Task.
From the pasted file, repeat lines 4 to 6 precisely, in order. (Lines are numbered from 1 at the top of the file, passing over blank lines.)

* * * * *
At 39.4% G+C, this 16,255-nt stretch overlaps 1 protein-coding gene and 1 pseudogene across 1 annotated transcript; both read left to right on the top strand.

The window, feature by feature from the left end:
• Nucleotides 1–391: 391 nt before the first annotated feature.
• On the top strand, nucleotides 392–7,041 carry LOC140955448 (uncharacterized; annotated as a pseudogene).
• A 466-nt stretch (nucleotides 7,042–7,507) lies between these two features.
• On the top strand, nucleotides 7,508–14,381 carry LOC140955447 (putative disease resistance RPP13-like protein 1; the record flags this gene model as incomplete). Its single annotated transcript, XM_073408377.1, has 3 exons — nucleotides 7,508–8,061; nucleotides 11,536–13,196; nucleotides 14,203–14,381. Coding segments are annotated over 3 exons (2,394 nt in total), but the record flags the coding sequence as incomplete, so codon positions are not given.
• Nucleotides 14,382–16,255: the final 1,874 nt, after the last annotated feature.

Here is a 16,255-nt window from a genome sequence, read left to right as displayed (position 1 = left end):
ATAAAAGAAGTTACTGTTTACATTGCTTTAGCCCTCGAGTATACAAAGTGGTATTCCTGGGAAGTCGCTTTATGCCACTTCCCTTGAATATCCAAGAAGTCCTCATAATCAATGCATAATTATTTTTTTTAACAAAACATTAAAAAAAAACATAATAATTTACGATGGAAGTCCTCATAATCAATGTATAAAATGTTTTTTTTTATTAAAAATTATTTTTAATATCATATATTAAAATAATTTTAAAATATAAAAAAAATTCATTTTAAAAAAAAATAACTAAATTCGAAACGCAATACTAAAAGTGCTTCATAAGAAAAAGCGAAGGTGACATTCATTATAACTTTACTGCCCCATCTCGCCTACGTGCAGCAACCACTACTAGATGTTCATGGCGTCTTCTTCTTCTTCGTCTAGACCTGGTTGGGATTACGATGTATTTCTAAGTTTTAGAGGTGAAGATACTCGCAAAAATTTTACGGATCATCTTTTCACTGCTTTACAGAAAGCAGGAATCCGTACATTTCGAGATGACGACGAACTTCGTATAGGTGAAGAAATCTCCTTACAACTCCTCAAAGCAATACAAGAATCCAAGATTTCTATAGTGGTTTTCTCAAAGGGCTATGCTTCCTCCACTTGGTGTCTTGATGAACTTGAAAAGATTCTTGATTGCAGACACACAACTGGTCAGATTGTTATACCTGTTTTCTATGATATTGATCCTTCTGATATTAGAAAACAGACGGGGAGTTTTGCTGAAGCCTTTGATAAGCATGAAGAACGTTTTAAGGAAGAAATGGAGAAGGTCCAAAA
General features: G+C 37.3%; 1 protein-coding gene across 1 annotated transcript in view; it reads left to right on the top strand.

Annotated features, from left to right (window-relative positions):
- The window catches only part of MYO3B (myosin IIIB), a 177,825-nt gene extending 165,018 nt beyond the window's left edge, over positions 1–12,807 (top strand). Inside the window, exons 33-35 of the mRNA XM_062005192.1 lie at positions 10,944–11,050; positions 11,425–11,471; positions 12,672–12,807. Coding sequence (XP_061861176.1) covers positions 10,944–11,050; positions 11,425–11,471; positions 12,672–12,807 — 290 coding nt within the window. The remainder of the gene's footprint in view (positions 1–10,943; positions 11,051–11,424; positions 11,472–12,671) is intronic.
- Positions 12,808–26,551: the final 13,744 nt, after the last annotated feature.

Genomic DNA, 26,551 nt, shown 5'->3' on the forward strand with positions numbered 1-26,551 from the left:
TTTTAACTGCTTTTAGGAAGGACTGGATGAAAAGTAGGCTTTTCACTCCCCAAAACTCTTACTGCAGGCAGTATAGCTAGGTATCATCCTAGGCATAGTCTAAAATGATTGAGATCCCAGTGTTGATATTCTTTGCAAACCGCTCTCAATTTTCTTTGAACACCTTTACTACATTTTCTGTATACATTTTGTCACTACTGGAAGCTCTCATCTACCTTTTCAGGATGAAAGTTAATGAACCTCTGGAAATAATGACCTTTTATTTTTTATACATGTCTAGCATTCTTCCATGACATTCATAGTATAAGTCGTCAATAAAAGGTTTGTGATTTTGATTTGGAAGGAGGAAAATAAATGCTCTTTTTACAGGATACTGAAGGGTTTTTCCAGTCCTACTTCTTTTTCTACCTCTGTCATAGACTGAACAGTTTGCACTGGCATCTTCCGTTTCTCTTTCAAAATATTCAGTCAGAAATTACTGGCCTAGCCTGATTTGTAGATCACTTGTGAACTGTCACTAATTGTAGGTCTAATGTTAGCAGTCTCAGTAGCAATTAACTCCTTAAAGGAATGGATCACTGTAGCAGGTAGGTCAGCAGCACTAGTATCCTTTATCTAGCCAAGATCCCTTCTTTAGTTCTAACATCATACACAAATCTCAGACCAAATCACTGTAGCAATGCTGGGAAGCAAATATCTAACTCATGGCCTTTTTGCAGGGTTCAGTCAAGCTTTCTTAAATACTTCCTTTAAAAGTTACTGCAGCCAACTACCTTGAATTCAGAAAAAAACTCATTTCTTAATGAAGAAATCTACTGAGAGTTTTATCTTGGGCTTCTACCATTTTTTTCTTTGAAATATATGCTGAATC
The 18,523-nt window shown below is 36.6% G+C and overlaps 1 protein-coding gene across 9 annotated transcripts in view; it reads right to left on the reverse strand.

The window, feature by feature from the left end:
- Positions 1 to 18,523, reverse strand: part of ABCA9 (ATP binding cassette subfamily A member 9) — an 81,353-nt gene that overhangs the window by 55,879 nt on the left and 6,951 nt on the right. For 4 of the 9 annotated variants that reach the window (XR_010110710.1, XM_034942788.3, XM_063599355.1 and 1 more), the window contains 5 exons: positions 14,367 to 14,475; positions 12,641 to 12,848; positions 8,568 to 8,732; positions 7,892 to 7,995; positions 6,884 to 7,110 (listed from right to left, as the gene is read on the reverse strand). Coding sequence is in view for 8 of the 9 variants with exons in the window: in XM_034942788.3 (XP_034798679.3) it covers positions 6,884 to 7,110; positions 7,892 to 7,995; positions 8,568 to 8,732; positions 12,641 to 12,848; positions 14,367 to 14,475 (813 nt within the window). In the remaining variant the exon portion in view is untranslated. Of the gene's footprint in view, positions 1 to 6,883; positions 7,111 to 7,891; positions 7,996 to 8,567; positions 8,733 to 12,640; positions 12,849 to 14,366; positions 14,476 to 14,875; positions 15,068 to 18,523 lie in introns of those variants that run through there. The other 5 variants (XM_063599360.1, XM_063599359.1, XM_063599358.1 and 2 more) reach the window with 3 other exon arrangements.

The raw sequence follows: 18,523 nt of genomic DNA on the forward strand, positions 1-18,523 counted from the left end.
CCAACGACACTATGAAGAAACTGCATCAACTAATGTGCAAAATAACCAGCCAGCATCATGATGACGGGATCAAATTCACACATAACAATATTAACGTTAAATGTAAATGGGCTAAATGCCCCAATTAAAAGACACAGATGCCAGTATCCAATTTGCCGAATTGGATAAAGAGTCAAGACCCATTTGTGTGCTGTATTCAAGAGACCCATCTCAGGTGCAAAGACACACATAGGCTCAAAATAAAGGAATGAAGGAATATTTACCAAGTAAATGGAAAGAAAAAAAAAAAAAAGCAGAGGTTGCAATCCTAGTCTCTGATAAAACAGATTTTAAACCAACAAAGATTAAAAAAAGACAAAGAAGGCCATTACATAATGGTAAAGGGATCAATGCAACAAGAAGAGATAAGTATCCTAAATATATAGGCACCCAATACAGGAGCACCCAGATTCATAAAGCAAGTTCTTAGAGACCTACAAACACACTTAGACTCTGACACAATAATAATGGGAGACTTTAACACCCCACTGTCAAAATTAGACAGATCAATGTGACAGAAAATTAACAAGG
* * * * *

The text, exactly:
• On the top strand, nucleotides 392–7,041 carry LOC140955448 (uncharacterized; annotated as a pseudogene).
• A 466-nt stretch (nucleotides 7,042–7,507) lies between these two features.
• On the top strand, nucleotides 7,508–14,381 carry LOC140955447 (putative disease resistance RPP13-like protein 1; the record flags this gene model as incomplete). Its single annotated transcript, XM_073408377.1, has 3 exons — nucleotides 7,508–8,061; nucleotides 11,536–13,196; nucleotides 14,203–14,381. Coding segments are annotated over 3 exons (2,394 nt in total), but the record flags the coding sequence as incomplete, so codon positions are not given.